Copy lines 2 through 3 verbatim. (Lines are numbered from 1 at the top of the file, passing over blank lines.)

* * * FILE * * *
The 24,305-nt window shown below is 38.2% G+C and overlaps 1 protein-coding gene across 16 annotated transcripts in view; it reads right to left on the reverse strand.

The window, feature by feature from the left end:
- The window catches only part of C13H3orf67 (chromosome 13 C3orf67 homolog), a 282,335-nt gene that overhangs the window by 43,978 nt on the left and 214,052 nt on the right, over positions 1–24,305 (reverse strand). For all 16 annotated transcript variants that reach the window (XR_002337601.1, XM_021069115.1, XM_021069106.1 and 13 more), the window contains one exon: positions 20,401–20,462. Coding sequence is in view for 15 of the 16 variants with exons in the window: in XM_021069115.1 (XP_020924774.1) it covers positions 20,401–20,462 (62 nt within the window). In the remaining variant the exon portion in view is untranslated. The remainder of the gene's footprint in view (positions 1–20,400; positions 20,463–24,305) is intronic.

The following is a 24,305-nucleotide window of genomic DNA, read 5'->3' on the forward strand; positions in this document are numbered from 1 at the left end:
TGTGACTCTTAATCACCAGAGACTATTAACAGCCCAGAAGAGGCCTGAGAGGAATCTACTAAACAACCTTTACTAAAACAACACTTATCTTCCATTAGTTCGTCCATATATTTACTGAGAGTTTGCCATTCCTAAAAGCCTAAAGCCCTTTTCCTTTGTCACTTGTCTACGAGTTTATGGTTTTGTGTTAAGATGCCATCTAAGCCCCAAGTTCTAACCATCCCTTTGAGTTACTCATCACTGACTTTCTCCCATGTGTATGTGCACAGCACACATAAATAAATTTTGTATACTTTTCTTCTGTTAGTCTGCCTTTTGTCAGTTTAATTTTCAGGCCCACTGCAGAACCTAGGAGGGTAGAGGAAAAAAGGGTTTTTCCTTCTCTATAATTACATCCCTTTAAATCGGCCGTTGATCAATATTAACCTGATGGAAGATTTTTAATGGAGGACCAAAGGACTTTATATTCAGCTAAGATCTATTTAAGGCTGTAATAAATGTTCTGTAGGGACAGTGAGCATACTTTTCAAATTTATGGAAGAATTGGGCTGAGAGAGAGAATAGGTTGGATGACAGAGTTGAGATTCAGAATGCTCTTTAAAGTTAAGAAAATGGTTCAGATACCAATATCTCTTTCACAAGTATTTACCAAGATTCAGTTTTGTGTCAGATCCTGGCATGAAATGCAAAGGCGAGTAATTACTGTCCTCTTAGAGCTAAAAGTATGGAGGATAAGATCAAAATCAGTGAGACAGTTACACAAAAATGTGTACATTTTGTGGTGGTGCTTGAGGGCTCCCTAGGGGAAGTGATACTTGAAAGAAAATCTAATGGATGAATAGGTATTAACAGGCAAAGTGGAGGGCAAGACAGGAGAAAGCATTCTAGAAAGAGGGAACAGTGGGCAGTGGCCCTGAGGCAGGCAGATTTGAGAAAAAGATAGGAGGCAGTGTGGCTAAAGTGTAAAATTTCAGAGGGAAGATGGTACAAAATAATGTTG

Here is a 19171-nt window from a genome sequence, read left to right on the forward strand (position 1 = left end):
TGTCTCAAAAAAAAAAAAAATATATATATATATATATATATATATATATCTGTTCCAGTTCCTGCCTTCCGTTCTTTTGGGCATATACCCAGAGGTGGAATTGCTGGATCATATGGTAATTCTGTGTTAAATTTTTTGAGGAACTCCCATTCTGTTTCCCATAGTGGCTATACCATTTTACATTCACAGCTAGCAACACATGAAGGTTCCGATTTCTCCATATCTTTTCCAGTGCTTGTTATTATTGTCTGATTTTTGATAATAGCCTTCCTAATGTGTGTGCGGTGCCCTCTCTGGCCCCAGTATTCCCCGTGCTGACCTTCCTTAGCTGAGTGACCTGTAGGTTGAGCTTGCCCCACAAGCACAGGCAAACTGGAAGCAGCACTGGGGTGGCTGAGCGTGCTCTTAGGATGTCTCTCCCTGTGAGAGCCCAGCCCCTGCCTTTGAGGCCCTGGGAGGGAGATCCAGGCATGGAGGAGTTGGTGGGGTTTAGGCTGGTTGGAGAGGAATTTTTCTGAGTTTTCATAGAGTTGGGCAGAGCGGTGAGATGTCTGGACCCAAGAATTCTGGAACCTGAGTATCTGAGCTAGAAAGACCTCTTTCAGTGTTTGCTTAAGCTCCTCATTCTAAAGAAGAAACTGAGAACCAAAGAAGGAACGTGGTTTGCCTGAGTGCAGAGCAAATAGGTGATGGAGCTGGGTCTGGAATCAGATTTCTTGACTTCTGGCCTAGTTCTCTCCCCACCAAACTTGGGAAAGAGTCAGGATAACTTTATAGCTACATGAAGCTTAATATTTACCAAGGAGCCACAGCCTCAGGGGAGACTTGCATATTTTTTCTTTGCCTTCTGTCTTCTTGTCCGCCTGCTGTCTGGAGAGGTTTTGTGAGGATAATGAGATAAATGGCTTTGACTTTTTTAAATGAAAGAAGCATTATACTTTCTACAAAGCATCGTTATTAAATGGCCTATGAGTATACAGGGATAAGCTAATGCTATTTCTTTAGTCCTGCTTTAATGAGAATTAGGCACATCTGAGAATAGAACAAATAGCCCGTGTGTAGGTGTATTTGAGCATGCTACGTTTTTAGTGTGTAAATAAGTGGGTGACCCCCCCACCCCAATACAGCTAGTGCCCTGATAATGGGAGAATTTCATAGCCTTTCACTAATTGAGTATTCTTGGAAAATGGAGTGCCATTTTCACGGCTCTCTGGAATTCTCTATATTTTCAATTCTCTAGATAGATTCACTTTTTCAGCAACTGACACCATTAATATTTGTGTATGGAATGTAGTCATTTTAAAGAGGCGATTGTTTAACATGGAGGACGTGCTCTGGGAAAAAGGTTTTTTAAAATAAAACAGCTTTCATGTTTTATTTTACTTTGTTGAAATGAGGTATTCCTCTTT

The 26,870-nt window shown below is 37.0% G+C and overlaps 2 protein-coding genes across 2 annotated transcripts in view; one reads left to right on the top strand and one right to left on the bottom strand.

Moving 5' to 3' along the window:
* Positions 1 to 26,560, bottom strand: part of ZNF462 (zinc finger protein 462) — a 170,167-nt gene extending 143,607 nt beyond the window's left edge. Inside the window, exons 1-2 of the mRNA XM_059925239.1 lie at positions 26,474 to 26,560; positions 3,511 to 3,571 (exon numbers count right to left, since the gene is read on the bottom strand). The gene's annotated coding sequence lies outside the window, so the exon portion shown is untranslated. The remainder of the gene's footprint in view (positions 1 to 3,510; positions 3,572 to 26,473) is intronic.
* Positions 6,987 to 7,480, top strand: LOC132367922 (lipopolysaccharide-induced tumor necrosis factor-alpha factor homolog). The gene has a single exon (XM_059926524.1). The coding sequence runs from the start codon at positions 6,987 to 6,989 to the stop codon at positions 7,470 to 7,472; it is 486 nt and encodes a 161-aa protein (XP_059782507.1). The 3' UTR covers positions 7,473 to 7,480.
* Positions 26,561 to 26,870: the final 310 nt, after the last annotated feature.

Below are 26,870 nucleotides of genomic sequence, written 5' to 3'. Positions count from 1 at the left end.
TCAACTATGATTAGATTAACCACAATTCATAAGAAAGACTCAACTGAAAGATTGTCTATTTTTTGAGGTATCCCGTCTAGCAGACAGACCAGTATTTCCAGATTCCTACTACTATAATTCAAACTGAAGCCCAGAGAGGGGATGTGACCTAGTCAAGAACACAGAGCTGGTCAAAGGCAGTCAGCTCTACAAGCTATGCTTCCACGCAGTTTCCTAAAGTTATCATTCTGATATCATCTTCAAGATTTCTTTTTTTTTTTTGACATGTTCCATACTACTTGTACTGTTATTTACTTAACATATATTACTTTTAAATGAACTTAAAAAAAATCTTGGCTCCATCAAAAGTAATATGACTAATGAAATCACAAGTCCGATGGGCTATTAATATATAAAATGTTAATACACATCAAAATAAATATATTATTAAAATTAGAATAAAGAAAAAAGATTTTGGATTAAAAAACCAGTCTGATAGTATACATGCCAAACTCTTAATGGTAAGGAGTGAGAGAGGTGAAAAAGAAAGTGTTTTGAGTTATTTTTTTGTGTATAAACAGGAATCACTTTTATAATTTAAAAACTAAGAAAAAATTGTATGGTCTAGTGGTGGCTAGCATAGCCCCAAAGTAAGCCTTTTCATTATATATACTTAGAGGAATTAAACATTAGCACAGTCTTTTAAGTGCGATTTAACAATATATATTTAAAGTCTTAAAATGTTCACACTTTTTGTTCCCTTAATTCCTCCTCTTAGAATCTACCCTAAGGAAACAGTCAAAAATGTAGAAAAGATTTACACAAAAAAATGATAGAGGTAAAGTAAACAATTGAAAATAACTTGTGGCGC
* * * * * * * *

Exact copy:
The window, feature by feature from the left end:
- The window catches only part of C13H3orf67 (chromosome 13 C3orf67 homolog), a 282,335-nt gene that overhangs the window by 43,978 nt on the left and 214,052 nt on the right, over positions 1–24,305 (reverse strand). For all 16 annotated transcript variants that reach the window (XR_002337601.1, XM_021069115.1, XM_021069106.1 and 13 more), the window contains one exon: positions 20,401–20,462. Coding sequence is in view for 15 of the 16 variants with exons in the window: in XM_021069115.1 (XP_020924774.1) it covers positions 20,401–20,462 (62 nt within the window). In the remaining variant the exon portion in view is untranslated. The remainder of the gene's footprint in view (positions 1–20,400; positions 20,463–24,305) is intronic.